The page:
Thank the Lord for happy places. You know – the place your mind escapes to in dreams and daydreams.
I have three happy places.
Two are physical locations to which I can return with a bit of money, time, and planning, but my happiest of places, the third and most elusive, I can return only through fading memories, a place in my mind that spans a year, the year I turned ten. The year my parents moved the five of us, eight suitcases, and fifteen boxes from rural Newfoundland to Nottingham, England, best known for industrial revolution textile mills and Robin Hood. My first best-friend, the blackberry-lined paths by my house, the mild, grey days, the cherry blossoms outside my window all contribute to this memory but my happiness flourished because of my new school, a one-story brick building set on a large field overlooked by grey row-houses and run by a kindly Headmaster with terrible halitosis.
We’d leave our colorful classroom, cluttered with art supplies and books, wall mosaics and science experiments once a week to walk to the local swimming pool. In true British style, the teachers took a brisk no-nonsense approach, leading us through vigorous lessons on the crawl and breast stroke before directing us to exit the pool.
“Any child that would like to take his turn at the high-board, please form an orderly line behind the class prefect.”
The growing anticipation of climbing the ladder harnessed my thoughts, pushing the echoing chatter and jostling kids into the background as I focused on staying in line, my determination wavering a dozen times in those few minutes.
But finally it was my turn.
I climbed the ladder rising to the height of the bare tree-tops visible through the fogged windows. And I’d stand at the end of the high-board acutely aware neither the teachers nor the kids behind me would tolerate any hesitation. I’d look to the water twenty feet below one more time, plug my nose with my fingers and jump feet-first, gangly, never swan-diving. And the exhilaration of my free-fall and the quiet swim to the surface rivaled Caesar’s sense of victory after he conquered the British Isles two thousand years before.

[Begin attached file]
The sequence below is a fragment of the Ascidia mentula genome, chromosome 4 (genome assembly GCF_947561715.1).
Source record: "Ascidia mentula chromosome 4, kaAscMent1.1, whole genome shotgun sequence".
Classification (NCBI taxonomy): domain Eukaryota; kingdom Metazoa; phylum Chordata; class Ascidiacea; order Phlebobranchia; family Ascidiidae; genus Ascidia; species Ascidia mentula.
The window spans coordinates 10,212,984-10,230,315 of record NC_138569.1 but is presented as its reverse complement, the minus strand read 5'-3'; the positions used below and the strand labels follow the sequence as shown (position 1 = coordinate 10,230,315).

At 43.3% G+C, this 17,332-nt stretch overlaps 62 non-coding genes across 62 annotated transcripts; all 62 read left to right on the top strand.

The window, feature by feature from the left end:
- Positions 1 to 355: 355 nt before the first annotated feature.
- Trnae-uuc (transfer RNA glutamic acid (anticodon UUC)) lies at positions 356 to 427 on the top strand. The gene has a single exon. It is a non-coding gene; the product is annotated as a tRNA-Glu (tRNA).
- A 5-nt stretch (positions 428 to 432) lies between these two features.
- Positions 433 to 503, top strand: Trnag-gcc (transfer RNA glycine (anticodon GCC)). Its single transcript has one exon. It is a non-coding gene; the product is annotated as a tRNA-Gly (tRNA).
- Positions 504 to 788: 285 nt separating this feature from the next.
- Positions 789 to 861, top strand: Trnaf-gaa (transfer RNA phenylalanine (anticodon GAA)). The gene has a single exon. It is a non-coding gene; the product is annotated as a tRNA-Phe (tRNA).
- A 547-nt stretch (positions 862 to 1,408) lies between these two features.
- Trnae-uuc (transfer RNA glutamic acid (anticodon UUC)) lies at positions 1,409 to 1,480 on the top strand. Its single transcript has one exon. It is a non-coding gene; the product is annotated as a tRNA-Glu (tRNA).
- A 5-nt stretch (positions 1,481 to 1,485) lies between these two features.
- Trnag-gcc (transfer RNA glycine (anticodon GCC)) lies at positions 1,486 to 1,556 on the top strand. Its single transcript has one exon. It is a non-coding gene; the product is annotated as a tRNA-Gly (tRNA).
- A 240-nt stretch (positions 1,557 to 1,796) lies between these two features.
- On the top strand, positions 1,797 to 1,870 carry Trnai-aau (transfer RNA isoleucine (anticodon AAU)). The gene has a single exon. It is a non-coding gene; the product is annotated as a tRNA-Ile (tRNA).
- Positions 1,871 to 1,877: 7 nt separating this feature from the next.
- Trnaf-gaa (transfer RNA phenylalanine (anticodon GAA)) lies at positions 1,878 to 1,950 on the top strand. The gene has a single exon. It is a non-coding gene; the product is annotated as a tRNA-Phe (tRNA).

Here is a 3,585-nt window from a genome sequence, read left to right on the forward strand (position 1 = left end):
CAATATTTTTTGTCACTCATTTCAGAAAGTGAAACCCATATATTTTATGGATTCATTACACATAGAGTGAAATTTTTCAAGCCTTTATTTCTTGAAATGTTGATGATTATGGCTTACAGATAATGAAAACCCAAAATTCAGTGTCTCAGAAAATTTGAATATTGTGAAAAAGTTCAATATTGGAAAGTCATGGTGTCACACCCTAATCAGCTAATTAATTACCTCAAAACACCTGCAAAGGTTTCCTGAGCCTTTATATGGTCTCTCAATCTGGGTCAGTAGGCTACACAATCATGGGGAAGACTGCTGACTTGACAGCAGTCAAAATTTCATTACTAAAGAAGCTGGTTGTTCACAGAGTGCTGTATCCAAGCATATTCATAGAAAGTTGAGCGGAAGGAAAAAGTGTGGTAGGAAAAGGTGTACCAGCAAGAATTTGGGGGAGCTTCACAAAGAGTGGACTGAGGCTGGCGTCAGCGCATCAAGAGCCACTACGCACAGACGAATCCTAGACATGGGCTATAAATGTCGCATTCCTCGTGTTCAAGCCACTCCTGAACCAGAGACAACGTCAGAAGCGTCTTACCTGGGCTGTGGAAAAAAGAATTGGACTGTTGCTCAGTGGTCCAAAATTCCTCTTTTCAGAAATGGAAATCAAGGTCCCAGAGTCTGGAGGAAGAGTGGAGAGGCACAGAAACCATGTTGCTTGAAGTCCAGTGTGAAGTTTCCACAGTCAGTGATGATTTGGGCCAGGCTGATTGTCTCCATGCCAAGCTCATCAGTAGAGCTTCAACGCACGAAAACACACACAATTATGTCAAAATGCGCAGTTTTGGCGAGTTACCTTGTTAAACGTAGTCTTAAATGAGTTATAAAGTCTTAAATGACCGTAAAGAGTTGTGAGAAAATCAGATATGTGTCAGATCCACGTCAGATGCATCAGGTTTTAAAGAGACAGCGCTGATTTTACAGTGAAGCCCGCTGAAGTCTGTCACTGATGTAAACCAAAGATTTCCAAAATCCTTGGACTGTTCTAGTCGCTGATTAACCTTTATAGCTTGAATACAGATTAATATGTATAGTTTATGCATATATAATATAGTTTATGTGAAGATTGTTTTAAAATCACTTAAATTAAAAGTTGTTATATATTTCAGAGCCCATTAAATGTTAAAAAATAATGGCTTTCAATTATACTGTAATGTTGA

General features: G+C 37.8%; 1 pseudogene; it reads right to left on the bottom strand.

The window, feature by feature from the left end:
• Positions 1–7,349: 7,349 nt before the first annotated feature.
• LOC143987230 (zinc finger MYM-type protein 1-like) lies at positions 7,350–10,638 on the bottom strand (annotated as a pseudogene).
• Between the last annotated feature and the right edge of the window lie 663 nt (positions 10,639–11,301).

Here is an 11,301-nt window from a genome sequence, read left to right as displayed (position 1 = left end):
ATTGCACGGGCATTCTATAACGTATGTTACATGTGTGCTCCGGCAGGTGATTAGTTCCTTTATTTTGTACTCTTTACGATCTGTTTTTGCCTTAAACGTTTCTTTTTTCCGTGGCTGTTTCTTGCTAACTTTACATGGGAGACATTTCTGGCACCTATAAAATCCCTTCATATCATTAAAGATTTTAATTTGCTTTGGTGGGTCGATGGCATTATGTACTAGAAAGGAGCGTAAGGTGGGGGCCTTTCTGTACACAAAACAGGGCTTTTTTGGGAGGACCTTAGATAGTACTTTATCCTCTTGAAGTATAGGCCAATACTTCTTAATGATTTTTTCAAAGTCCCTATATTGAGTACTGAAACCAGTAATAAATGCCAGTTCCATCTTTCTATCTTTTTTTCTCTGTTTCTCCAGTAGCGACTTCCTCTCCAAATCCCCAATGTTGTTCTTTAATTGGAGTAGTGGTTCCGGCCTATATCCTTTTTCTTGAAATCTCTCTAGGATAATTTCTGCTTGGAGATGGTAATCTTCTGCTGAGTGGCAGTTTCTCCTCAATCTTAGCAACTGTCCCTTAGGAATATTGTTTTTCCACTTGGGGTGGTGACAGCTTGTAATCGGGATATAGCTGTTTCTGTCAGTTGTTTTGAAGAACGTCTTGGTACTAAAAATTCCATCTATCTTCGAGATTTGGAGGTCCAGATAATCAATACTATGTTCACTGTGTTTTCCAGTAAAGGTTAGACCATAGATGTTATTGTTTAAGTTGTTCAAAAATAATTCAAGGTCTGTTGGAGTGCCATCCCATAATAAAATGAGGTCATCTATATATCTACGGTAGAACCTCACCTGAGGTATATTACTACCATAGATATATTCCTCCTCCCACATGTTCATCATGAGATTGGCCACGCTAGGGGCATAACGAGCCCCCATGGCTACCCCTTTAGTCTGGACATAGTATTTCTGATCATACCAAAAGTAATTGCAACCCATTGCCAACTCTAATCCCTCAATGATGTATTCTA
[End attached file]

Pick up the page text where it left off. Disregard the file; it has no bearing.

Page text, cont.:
Since then, I have jumped into all the best things in my life. Last March, I jumped into my book on scars. I jumped headfirst: I tracked down strangers with scars, I interviewed people, I interviewed photographers and met Tim Acuna, I set up photo-shoots, I reached out to people to tell them about what I was doing and wrote and rewrote and rewrote the stories.
In my swim to the surface, in the quiet moments, I learned it takes three minutes to discover how someone acquired a scar but you can write a book on what the scar means to someone.
I saw how each person in the book stood on the high-board not by choice, how they were pushed into a free-fall. I heard each person tell me what occurred under the surface, alone, holding their breath, confused to which way was up until they figured it out pushing upwards until they broke through the water, eventually swimming to safety.
I heard again and again how struggle changes a person. And what divergent paths we follow because of struggles, in this case a struggle represented by a scar.
To some people, a scar tells the story of the worse day of their lives or the culmination of many terrible days. But scars also almost always remind people of their triumphs: finding solace in religion, overcoming fear, promoting social change, personal reinvention all because of the new path their scar pushed them towards.
This type of alternate future scenario reminds me of one of my favorite movies: Sliding Doors starring Gwyneth Paltrow as the character Helen.
Helen leaves her job in downtown London earlier than usual one afternoon. She misses the early train home by seconds. The next scene, she makes the early train – arriving home earlier than usual. From there, we watch Helen’s life diverge onto drastically different paths, unfolding through parallel stories. (Vague spoiler alert to follow) The version of Helen’s life, the one where we feel happy for hers ends tragically. The version of Helen’s life in which we witness her exhausting struggles ends in triumph.